16 July 2016

Kaspersky offers tools to combat ransomware

The business segment is becoming a more and more attractive target for ransomware developers. Ransomware is malware which renders existing files unusable through encryption and asks for a ransom to make them usable again, with a decryption key.

According to a Kaspersky Lab report based on Kaspersky Security Network (KSN) data, the number of attacks against the corporate sector 2015 to 2016, compared with 2014 to 2015, has grown six-fold: from 27,000 to 158,000. This works out to ransomware trying to encrypt the data of every tenth B2B user, the company said.

Cyber-criminals using ransomware have begun to attack businesses more frequently, particularly small and medium-sized companies. This trend is confirmed by the IT Security Risks 2016 study from Kaspersky Lab and B2B International, during which 42% of respondents from small and medium-sized businesses agreed that crypto-malware (ransomware) was one of the most serious threats they faced last year.

For small companies, any data unavailability – however brief - can lead to significant losses, or bring their entire operations to a halt. If a company has not been taking due measures to ensure the safety of its important information, purchasing the decryption key from cyber-criminals can be the only way to recover data. However, this does not guarantee complete data recovery, or even any data recovery at all.

Kaspersky Lab experts recommend that small and medium-sized companies should follow several simple safety rules:

• Make regular backup copies of all important files. Companies should have two backups: one in the cloud (for example Dropbox, Google Drive, etc.), and another on an additional server or on removable media if the data volume is not too big.

• Trust well-known service providers who invest into security. Such providers will share security recommendations on their websites, and publish third party security audits on cloud infrastructure. Cloud providers can have security, availability or data leakage problems.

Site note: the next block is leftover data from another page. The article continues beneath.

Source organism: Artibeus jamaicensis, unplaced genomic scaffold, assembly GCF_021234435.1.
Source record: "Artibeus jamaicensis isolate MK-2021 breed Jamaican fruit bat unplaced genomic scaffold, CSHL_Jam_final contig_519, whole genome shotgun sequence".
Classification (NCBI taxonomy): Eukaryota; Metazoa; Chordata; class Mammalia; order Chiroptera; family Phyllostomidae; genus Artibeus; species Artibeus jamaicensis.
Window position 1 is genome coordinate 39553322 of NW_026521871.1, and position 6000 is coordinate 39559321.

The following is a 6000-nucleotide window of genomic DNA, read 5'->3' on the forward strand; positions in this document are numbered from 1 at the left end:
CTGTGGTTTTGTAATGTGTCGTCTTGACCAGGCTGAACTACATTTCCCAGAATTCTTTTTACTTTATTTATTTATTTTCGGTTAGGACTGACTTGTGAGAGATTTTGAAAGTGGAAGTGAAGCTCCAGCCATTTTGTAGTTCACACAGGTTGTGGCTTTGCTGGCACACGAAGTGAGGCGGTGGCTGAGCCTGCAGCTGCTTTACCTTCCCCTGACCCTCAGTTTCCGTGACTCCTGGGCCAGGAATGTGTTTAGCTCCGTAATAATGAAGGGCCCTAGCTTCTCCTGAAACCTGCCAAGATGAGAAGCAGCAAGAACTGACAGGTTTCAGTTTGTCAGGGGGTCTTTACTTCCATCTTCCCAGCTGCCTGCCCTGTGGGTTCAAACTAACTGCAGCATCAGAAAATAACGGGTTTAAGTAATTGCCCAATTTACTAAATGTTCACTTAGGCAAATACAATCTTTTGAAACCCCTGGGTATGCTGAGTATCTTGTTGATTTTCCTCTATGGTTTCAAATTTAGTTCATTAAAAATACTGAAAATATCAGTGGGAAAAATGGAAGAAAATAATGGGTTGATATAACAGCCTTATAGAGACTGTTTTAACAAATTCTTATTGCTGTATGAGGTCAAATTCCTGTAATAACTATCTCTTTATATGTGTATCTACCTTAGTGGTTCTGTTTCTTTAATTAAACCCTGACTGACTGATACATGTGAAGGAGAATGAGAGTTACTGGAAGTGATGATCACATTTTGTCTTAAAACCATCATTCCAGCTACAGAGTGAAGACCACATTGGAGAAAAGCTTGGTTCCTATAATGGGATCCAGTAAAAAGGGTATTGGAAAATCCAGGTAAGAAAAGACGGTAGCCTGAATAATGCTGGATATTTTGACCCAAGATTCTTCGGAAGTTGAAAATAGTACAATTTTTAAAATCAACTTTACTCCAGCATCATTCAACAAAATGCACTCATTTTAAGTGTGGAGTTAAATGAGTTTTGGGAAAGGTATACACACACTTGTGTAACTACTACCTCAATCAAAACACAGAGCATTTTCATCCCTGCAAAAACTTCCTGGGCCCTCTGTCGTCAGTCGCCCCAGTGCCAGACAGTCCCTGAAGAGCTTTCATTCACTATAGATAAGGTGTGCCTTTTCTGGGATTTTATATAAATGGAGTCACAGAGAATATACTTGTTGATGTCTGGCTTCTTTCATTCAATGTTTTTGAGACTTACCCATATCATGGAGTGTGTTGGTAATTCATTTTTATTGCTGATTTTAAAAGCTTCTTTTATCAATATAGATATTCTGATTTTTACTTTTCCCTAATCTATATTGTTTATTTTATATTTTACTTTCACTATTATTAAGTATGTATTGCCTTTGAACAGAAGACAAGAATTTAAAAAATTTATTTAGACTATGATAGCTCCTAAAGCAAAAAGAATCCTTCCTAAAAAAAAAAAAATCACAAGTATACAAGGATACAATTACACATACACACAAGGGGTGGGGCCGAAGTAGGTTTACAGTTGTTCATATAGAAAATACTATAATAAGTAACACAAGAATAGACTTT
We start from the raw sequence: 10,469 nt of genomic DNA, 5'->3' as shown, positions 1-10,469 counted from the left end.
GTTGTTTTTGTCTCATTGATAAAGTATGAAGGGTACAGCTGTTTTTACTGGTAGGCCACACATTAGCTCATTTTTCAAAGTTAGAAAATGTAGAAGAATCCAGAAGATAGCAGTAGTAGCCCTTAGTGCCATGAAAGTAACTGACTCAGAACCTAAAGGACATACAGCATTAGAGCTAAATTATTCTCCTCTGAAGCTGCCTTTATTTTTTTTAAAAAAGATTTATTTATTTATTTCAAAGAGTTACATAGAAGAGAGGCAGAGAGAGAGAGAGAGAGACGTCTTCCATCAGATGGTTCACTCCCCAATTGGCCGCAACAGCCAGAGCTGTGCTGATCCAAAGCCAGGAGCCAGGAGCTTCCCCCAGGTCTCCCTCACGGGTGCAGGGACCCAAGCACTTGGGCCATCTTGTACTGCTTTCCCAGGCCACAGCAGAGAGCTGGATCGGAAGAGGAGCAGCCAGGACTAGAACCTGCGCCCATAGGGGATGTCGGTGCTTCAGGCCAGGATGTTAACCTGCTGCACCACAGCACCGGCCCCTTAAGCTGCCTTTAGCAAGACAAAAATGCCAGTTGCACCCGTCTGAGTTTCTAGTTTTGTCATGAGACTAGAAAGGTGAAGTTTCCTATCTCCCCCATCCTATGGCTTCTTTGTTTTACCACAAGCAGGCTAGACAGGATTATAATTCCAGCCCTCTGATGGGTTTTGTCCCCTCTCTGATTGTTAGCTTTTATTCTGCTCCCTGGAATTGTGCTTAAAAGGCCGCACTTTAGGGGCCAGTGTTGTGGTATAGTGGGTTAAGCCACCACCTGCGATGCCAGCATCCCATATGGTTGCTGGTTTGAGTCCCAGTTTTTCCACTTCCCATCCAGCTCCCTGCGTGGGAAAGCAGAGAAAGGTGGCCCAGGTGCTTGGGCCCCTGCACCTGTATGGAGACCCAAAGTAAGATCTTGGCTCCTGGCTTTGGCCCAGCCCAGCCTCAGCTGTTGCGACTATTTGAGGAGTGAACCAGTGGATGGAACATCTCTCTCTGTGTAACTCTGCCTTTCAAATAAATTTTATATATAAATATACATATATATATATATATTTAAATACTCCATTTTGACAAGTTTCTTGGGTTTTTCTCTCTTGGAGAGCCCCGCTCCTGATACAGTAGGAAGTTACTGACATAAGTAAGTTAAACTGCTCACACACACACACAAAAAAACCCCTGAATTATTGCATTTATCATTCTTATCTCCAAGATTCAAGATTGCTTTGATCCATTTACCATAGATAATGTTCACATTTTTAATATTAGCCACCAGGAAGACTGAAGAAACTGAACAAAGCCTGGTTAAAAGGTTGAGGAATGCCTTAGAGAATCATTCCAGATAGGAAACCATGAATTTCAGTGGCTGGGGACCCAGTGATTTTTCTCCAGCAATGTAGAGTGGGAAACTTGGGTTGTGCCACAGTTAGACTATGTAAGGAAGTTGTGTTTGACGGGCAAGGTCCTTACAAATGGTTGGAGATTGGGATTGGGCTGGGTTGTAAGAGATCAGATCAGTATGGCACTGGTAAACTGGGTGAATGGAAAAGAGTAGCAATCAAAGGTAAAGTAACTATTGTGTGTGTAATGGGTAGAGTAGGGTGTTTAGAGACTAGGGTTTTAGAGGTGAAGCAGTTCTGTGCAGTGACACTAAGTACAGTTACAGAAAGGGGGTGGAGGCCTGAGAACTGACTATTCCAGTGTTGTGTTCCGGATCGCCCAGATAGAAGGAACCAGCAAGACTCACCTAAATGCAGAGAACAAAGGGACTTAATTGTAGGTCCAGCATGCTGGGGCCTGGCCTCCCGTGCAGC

• Raise the question of what to do if the cloud or security provider loses your data. There should be transparent data backup and restore processes together with data protection and access control.

• Avoid using only free security and anti-malware software: small businesses expect the basic security tools offered within free solutions to be sufficient. Free tools do provide basic protection, but they fail to provide multi-layered security support. Instead, take a look at dedicated solutions: they do not require a large financial outlay, but deliver a higher level of protection.

• Regularly update operating system (OS), browser, antivirus, and other applications. Criminals use vulnerabilities in popular software to infect user’s devices.

• Prevent IT emergencies - invite an expert to configure the security solution for your company. Small businesses usually rely on the 'techiest' person in the office to take care of the computers, in addition to regular duties, instead of an IT department or full-time dedicated administrator. Instead of waiting until something breaks, use IT support from an IT service provider to review your software and security configuration in advance.

“Crypto-malware is becoming a more and more serious threat. Not only (can) an organisation lose money for ransoms, but business can be paralysed during file recovery. There is wide attack vector including Web, mail, software exploits, USB devices, and others. To avoid infection, your personnel should explain where attacks come from and that employees should not open (suspicious) email attachments, visit untrusted Web resources or plug USB devices into unprotected computers. Anti-malware solutions are an essential measure to avoid majority security incidents,” noted Konstantin Voronkov, Head of Endpoint Product Management, Kaspersky Lab.


Businesses which have experienced ransomware can check whether it is possible to recover them by using free utilities or decryptor keys from Kaspersky